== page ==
If I gave everything I have to poor people, and if I were burned alive for preaching the Gospel but didn’t love others, it would be of no value whatever.

I Corinthians 13:1-3 (TLB)

Dear mother, I know you love your children.  I know you love them deeply even if they are making you tired, hurting your heart, or driving you crazy.

I just want to whisper a small encouragement to you.

While you do the work of motherhood – because motherhood is work indeed – don’t forget to love your children in a way that they can tangibly sense.

Don’t let the satisfaction of crossing your mothering tasks off the list override the intentional affection you offer the hearts of your babies.

Don’t let your duties dictate a decrease in the amount of love and devotion that your kids can feel.

Do the work.  But don’t focus on checking off the boxes.

My children… your children… are not boxes to be checked.

They are souls to be loved.

I have to be honest and tell you that I woke up one morning and realized that I’d lost sight of that.

I’m grateful that God has reminded me of the great value of His love in me overflowing to others… especially my children.

My prayer is that my wake up call is a reminder for you too.

And if you, like me, have gotten off track, know that it’s never too late to love.

 

There are three things that remain—faith, hope, and love—and the greatest of these is love. I Corinthians 13:13 (TLB)

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You Are Loved- Week 4: God Loves You

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I bought into that lie for way to many years, you know the one about God only using “perfect” people…you may have too. I thought in order to really serve God, I had to be perfect, I had to really have my act together… sweet friends, nothing could be further from the truth.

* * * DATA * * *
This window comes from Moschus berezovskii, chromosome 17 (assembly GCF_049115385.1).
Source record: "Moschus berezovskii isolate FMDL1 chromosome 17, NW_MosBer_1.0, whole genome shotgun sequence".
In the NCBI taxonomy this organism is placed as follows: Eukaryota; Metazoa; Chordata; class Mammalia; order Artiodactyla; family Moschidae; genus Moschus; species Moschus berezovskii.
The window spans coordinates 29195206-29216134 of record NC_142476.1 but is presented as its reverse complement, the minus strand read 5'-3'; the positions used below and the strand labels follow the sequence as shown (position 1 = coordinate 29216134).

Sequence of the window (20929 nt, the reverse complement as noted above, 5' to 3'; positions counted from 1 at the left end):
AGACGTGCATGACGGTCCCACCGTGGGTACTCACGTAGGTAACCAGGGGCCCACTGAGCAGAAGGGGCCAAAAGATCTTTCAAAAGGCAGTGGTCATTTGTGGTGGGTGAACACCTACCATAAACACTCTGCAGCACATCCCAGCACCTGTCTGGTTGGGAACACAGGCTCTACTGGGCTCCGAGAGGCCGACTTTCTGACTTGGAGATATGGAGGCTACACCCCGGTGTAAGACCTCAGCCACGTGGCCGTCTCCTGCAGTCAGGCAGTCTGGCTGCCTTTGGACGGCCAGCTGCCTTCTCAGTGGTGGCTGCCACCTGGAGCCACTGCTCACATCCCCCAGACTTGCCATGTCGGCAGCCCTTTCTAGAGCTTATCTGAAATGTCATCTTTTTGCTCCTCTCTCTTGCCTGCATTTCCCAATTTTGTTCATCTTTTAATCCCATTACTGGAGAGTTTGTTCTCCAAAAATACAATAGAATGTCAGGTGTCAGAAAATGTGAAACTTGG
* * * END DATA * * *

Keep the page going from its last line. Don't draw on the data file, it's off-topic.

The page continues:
I’ll admit to you that chapter four was my hardest chapter to write and caused me so much fear I almost didn’t turn You Are Loved in to be published. I struggled with the thought of sharing with so many women my deepest, darkest pain….a personal “thorn” I had hidden for most of my life…..from almost everyone in my life. But this past year God has been doing a mighty work in my heart and I came to realize that I was being disobedient to Him by keeping silent. And so there you go, as an act of obedience and out of love for our Lord and for you, I share with you in chapter four one of my deepest, darkest struggles. I do so because I want YOU to know, that no matter what your “thorn” may be, God can use you. God uses imperfect people to do His perfect will.

I’ve learned through my life that it is in our weaknesses where we can find the opportunity to give God the most glory.

Join Sally and me today over at GoodMorningGirls.org where you will find our Monday video, weekly reading plan, memory verse and this week’s challenge! Thank you so very much for joining us this summer as we discover God’s amazing love!!! you-are-loved-spine

You can find our book: You Are Loved on Amazon here. 

Love God Greatly!

Angela

Previous post in our summer book club/Bible study

Week 1- He Calls Us Beloved
Monday- Let’s Get Started
Wednesday- You Are Not Alone
Friday-We Are Loved!

Week 2- Knowing God
Monday- Chapter 2: Knowing God
Wednesday- He Gives Us a Heart to Know Him
Friday-Knowing God: When Doubt Comes…

Week 3-The Rival
Monday- Chapter 3: The Rival
Tuesday- A Personal Message From the You Are Loved Contributors